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Un nouvel horizon pour les débiteurs et les fournisseurs de crédit au Lesotho

Article by: Pamela Bubb, Partner and Head of the Commercial Practice, and Brendan Miller, consultant, Webber Newdigate.

According to the Central Bank of Lesotho’s (the “CBL”), list of licensed financial institutions for the 2nd quarter of 2021, there were roughly one hundred (100) financial institutions (commercial banks and micro-finance institutions) licensed to provide various credit services to the Lesotho public. In 2019 the micro-finance sector had an asset base of M982.8 million in comparison to only M797 million the previous year.[1]

Due to the nature of the credit industry, especially amongst micro-finance licensees, the cost of credit for consumers is high. This is partially attributable to the uncollateralized nature of the credit products or the costs and administrative burden involved with securing an interest in the collateral provided under a loan agreement.

A factor which contributes to the cost and administrative burden of securing a security interest is that, in order to secure a security interest in the movable property of a debtor, the security interest must be “perfected”.

A security interest is usually, depending on the type of security interest (lien, pledge, hypothec or notarial bond), perfected by the holder of the security interest taking and holding possession of the movable property. Only once the security interest is perfected will it be enforceable against third parties, including other creditors.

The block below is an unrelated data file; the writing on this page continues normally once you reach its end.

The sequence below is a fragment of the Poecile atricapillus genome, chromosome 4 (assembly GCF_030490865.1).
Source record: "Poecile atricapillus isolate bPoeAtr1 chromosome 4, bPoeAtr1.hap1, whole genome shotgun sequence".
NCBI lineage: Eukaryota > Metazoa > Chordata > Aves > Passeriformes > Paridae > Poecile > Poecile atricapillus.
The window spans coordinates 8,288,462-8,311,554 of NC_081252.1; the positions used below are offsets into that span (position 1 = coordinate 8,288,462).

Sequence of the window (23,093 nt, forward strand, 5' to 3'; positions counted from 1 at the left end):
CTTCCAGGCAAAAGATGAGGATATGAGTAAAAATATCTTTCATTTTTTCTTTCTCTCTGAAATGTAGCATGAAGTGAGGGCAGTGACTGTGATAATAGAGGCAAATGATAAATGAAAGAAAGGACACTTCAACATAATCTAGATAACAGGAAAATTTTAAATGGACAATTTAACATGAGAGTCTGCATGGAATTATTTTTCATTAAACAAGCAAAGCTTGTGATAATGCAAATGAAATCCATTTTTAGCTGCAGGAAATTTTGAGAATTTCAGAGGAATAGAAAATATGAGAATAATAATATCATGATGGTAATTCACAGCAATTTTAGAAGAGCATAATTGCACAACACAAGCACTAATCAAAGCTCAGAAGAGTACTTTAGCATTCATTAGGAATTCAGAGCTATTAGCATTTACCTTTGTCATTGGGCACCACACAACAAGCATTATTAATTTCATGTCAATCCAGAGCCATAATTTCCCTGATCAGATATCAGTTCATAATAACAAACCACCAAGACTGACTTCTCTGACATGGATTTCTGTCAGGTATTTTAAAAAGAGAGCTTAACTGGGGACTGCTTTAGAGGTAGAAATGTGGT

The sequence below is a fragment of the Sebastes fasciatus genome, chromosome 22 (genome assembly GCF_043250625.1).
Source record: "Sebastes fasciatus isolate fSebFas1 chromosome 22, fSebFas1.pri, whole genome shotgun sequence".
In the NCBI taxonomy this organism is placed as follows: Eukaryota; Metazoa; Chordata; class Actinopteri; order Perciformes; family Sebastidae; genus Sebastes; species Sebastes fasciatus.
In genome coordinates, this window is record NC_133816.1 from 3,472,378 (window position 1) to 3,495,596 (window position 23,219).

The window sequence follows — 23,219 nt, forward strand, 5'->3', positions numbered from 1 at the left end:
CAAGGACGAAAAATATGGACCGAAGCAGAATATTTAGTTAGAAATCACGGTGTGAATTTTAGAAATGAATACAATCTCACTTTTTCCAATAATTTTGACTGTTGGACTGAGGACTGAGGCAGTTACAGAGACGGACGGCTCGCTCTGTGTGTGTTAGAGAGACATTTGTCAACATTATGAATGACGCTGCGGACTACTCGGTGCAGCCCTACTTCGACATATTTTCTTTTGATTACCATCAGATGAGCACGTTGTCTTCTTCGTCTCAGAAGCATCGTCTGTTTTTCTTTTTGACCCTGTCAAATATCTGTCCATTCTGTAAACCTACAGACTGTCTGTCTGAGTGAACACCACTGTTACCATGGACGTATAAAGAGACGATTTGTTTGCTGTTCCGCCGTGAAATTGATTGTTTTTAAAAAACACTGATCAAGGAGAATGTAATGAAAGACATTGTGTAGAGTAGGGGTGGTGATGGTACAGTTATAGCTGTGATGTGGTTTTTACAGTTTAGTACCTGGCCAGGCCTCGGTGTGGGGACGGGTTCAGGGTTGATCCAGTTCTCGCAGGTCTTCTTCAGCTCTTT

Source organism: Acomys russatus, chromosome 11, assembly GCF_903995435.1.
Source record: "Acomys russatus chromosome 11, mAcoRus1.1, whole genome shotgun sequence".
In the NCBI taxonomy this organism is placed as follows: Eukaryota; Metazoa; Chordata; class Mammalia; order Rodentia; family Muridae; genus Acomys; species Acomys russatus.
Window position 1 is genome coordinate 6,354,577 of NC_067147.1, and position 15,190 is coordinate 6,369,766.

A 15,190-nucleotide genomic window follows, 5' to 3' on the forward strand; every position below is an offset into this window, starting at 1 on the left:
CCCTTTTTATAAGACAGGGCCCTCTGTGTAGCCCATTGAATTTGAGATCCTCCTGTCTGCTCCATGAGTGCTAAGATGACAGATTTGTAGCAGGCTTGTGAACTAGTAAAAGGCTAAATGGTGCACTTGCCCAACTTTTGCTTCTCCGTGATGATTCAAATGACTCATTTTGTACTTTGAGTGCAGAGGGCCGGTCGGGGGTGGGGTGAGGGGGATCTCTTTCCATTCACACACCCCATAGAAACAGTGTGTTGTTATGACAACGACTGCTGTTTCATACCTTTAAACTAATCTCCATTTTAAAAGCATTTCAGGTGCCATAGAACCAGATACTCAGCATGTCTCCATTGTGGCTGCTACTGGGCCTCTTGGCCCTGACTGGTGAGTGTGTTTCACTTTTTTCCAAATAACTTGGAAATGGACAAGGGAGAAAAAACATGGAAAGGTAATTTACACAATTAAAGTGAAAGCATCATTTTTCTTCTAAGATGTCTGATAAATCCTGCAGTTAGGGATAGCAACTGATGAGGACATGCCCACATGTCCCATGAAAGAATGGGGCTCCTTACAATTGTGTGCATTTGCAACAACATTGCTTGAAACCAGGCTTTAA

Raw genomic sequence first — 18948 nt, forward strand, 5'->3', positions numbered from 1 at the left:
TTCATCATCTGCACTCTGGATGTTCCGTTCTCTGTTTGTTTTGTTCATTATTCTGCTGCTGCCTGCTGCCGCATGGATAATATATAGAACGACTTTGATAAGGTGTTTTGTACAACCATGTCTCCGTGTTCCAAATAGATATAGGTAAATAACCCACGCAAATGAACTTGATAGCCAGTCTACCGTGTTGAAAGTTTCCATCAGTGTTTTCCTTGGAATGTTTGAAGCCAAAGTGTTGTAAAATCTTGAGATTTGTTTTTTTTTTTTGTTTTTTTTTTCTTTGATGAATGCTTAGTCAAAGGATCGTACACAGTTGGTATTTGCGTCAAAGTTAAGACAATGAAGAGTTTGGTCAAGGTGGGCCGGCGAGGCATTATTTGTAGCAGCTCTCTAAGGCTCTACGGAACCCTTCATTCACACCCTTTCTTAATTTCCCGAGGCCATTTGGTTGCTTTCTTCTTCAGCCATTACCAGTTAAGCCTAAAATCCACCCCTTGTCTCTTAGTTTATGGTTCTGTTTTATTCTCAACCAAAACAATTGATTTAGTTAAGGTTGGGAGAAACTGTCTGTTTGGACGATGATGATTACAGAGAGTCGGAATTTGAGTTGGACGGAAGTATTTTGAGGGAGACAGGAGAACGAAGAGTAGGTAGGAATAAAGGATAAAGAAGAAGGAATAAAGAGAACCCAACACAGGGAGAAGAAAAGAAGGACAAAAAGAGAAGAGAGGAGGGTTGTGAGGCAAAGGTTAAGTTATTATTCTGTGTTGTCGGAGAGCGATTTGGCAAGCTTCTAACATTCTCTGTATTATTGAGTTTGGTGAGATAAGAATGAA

To address this issue, the Security Interest in Movable Property Act, 2020, (“SIMPA”) was promulgated and commenced on the 6e of August 2021. SIMPA makes it possible for a security interest to be registered in the security registry established by SIMPA.

SIMPA will be instrumental in the prioritisation of competing interests in movable property. Credit providers will be able to make a more informed decision when considering granting credit. SIMPA will also prioritise the ranking of competing claims of different creditors against the same security interest.

A security interest for the purpose of SIMPA is “right in collateral that secures performance of one or more obligations”. A security interest is created by a security agreement which is a written contract signed by the security holder, the debtor and/or the debtor’s surety.

The registration of a security interest at the security registry has the effect of publicising an existing interest and perfecting the right to the movable property without the credit provider needing to take any further action, such as taking possession of the movable property, to make the security interest enforceable against third parties. The security bond holder will have a preferent claim ranking above other creditors’ claims if the security interest has been registered in the security registry.

Therefore, SIMPA creates an opportunity for credit providers to protect their interest in movable property against third parties, without having to first take possession of the movable property, in situations where taking possession is impractical or undesirable.

An additional benefit created by SIMPA is that the security holder will be able to take possession or control of collateral and dispose of it without legal process if:

  • the security agreement so provides; or
  • if the debtor has agreed, in writing, after default, and such possession or control can be taken without a breach of the peace.

thus expediting the execution process.

The security registry may bring with it new opportunities for credit providers and the credit industry as a whole, provided that the license issued to the credit provider by the CBL permits the credit provider to engage in collateralised lending.

For further information and advice on how SIMPA could benefit your company, as well as assistance from our corporate department in registering security interests on the security Registry, contact us ici.

 

[1]              Central Bank of Lesotho. 2019 Supervision Department Annual Report.

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